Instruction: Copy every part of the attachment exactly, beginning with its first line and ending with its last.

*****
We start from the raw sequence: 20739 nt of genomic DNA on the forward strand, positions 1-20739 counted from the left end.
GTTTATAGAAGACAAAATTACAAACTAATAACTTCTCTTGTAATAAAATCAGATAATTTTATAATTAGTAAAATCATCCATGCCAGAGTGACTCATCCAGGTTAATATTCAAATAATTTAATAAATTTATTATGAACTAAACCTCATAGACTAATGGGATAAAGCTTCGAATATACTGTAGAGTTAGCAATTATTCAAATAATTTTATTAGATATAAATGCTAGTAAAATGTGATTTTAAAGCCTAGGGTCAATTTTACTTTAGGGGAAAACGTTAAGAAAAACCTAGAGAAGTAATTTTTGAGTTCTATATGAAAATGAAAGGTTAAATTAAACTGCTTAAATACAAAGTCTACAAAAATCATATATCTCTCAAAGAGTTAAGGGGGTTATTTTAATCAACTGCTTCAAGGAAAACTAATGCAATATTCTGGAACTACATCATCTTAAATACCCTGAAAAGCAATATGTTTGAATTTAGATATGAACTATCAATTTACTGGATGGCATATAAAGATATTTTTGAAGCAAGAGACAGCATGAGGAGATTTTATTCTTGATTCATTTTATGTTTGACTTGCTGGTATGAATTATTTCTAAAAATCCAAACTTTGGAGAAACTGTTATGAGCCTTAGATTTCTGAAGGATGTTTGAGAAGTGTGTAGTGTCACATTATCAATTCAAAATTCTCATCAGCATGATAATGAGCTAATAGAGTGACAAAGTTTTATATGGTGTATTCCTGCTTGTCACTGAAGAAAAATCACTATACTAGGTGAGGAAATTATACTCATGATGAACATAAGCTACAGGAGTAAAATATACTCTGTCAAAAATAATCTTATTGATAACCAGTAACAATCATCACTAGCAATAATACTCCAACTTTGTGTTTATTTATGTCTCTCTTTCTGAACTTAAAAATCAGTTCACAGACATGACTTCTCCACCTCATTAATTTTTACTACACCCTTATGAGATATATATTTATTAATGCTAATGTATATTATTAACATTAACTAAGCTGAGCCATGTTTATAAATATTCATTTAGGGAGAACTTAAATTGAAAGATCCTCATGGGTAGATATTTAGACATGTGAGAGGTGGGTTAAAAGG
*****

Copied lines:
We start from the raw sequence: 20739 nt of genomic DNA on the forward strand, positions 1-20739 counted from the left end.
GTTTATAGAAGACAAAATTACAAACTAATAACTTCTCTTGTAATAAAATCAGATAATTTTATAATTAGTAAAATCATCCATGCCAGAGTGACTCATCCAGGTTAATATTCAAATAATTTAATAAATTTATTATGAACTAAACCTCATAGACTAATGGGATAAAGCTTCGAATATACTGTAGAGTTAGCAATTATTCAAATAATTTTATTAGATATAAATGCTAGTAAAATGTGATTTTAAAGCCTAGGGTCAATTTTACTTTAGGGGAAAACGTTAAGAAAAACCTAGAGAAGTAATTTTTGAGTTCTATATGAAAATGAAAGGTTAAATTAAACTGCTTAAATACAAAGTCTACAAAAATCATATATCTCTCAAAGAGTTAAGGGGGTTATTTTAATCAACTGCTTCAAGGAAAACTAATGCAATATTCTGGAACTACATCATCTTAAATACCCTGAAAAGCAATATGTTTGAATTTAGATATGAACTATCAATTTACTGGATGGCATATAAAGATATTTTTGAAGCAAGAGACAGCATGAGGAGATTTTATTCTTGATTCATTTTATGTTTGACTTGCTGGTATGAATTATTTCTAAAAATCCAAACTTTGGAGAAACTGTTATGAGCCTTAGATTTCTGAAGGATGTTTGAGAAGTGTGTAGTGTCACATTATCAATTCAAAATTCTCATCAGCATGATAATGAGCTAATAGAGTGACAAAGTTTTATATGGTGTATTCCTGCTTGTCACTGAAGAAAAATCACTATACTAGGTGAGGAAATTATACTCATGATGAACATAAGCTACAGGAGTAAAATATACTCTGTCAAAAATAATCTTATTGATAACCAGTAACAATCATCACTAGCAATAATACTCCAACTTTGTGTTTATTTATGTCTCTCTTTCTGAACTTAAAAATCAGTTCACAGACATGACTTCTCCACCTCATTAATTTTTACTACACCCTTATGAGATATATATTTATTAATGCTAATGTATATTATTAACATTAACTAAGCTGAGCCATGTTTATAAATATTCATTTAGGGAGAACTTAAATTGAAAGATCCTCATGGGTAGATATTTAGACATGTGAGAGGTGGGTTAAAAGG